Content from External Source
Can the "gimbal" object be identified in the SA page? I mean, if I understood right, Graves was able to see "the fleet of them" in his own SA page, but not the IR footage. The video has to be shown later, after being downloaded/saved from the ATFLIR to any computer. Then, how can he "synchronize" what he is shown later in a video, the way "gimbal" behaves, with what he saw in the SA page? How does he know the "gimbal" is changing direction, rotating or whatever, before, after, or at the same time than the fleet turns? Or is the IR video from ATFLIR also shared via datalink?


Ryan Graves 1:42:38
I've come to learn after some, you know, having seen some research online and people really looking into this, that it seemed that the object actually climbed during that maneuver. And so the reason it looked like it turned immediately is because it turned like this, it turned in a vertical fashion like that, which is pretty interesting. That's kind of like another example of a flight mechanics that we don't normally operate because we don't change our directions by maneuvering in the vertical. If we can help it it's you're just killing the fuel, you know, and so if you're like, surveillance platform, looking to spend as much time around something you're not going to, you know, climb 500 feet every time you make a turn.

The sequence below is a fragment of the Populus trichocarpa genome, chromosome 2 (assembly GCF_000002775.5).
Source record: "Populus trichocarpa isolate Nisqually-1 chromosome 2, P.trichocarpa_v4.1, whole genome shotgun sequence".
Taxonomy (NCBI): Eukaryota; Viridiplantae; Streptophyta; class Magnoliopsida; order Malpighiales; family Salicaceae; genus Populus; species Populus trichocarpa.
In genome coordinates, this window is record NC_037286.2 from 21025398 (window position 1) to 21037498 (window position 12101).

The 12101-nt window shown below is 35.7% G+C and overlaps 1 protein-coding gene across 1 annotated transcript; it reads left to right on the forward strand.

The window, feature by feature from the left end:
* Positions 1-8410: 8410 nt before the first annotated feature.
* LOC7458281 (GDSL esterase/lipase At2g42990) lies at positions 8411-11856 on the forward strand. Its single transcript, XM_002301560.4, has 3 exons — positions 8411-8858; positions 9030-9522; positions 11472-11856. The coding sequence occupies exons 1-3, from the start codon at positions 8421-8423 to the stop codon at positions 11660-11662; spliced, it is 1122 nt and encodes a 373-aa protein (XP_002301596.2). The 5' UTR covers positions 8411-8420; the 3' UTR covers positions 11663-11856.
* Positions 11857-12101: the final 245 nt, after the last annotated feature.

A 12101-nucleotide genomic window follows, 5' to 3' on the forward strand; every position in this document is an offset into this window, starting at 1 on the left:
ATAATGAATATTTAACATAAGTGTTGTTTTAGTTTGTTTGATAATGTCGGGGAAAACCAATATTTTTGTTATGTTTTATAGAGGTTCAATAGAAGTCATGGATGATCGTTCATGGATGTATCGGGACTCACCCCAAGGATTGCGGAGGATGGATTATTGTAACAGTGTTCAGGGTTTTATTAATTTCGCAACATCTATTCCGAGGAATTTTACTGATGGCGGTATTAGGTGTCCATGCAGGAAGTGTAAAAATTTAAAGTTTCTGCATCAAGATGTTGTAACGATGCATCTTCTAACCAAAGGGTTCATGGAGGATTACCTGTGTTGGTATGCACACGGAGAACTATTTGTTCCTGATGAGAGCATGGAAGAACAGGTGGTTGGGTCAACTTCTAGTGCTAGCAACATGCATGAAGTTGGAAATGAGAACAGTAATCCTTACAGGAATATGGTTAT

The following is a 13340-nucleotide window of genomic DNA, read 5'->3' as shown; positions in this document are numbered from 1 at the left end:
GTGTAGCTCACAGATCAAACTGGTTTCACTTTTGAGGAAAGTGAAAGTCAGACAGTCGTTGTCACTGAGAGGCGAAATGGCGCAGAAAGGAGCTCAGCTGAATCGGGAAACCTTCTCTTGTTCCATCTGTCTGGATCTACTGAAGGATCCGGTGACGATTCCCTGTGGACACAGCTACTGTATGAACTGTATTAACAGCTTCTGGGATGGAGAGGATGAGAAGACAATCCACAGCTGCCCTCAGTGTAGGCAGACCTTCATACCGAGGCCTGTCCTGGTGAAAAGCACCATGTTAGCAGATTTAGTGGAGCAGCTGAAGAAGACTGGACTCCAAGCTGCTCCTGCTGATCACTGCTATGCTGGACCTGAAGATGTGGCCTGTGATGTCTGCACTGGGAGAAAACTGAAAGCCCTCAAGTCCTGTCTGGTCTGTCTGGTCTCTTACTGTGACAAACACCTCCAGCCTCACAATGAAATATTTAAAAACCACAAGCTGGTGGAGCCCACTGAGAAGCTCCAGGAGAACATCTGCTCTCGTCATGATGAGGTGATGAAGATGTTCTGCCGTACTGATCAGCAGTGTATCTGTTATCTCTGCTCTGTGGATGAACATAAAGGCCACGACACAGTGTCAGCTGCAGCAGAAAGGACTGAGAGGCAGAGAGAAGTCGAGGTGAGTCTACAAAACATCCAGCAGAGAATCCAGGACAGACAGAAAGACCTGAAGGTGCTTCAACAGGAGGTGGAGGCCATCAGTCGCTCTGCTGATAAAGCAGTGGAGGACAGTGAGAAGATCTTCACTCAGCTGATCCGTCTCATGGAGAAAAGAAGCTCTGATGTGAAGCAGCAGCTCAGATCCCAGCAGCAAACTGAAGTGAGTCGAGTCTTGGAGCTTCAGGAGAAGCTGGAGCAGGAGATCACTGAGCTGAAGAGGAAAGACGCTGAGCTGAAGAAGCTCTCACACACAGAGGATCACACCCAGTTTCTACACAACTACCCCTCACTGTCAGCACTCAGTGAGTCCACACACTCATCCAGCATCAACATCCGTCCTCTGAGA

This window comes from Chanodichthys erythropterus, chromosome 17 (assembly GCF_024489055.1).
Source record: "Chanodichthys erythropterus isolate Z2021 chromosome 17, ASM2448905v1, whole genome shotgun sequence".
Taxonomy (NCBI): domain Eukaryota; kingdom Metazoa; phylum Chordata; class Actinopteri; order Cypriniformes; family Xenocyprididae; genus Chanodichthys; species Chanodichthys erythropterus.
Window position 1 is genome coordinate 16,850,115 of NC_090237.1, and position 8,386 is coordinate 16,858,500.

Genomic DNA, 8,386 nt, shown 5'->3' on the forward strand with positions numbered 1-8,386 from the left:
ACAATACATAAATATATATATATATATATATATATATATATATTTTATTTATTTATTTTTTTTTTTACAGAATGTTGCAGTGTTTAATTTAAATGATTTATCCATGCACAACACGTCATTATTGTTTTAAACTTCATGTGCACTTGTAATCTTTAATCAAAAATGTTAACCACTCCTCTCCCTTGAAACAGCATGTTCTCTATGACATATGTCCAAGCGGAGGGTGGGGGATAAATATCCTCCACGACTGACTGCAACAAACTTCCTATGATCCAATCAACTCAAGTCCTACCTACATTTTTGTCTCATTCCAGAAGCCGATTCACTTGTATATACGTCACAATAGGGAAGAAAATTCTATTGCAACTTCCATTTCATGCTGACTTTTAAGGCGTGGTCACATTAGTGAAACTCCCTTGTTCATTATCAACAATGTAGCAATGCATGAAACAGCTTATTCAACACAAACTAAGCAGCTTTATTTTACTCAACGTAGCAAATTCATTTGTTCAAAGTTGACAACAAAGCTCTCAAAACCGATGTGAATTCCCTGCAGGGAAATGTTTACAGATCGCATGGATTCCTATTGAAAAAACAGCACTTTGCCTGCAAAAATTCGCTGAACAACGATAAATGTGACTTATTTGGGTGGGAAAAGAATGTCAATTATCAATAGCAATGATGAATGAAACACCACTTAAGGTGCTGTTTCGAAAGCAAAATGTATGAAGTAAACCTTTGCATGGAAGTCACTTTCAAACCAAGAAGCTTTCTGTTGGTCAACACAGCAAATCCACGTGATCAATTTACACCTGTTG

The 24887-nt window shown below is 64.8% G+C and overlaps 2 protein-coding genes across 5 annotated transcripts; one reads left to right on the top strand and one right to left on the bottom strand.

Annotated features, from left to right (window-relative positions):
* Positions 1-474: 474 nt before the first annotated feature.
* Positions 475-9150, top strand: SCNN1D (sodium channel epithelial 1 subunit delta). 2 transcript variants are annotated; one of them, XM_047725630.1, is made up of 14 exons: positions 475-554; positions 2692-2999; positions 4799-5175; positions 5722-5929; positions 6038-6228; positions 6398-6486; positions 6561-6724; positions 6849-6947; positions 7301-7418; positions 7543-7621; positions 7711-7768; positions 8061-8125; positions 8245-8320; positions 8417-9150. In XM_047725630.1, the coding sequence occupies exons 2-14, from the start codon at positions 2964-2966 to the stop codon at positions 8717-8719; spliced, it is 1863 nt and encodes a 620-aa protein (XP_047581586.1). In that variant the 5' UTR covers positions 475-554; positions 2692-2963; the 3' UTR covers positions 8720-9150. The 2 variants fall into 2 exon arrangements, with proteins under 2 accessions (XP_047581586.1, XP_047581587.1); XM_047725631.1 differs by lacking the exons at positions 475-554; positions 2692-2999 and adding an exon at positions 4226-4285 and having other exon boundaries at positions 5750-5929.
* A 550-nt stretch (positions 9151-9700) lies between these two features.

Content from External Source
(my bold)
So, the U-turn while climbing is not something Graves witnessed? but he is now taking that hypothetical scenario from the calculations of others, while ignoring the straight-line scenario that would look the same.

He seems to favor the abnormal maneuver deduced by others to keep the strangeness, instead of using Occam's razor.
 
Last edited:

jarlrmai

Senior Member
"Shaped like a gimbal" is meaningless, Graves needs show us the "gimbal" that looks like the shape in the video.
 
Last edited by a moderator:

Mick West

Administrator
Staff member
"Shaped like a gimbal" is meaningless, Graves needs show us the "gimbal" that looks like the shape in the video.
I don't think he means a Gimbal, he's using the wrong word. Gyroscope maybe, or spinning top. - not that it really looks like either of them.
 
Last edited:

jarlrmai

Senior Member
I don't think he means a Gimbal, he's using the wrong word. Gyroscope maybe, or spinning top. - not that it really looks like either of them.
And I think he's trying to deflect from the gimbal name of the video matching the prosaic explanation towards the video name being about the shape. But he won't have an open conversation with anyone skeptical who will question what he says so who knows.
 

gabelewis

New Member
He may not be using the term precisely, but he could also be referring to what a gimbal system looks like from the outside (also bit "cube in a square"-ish:

1659591111568.png
 
Top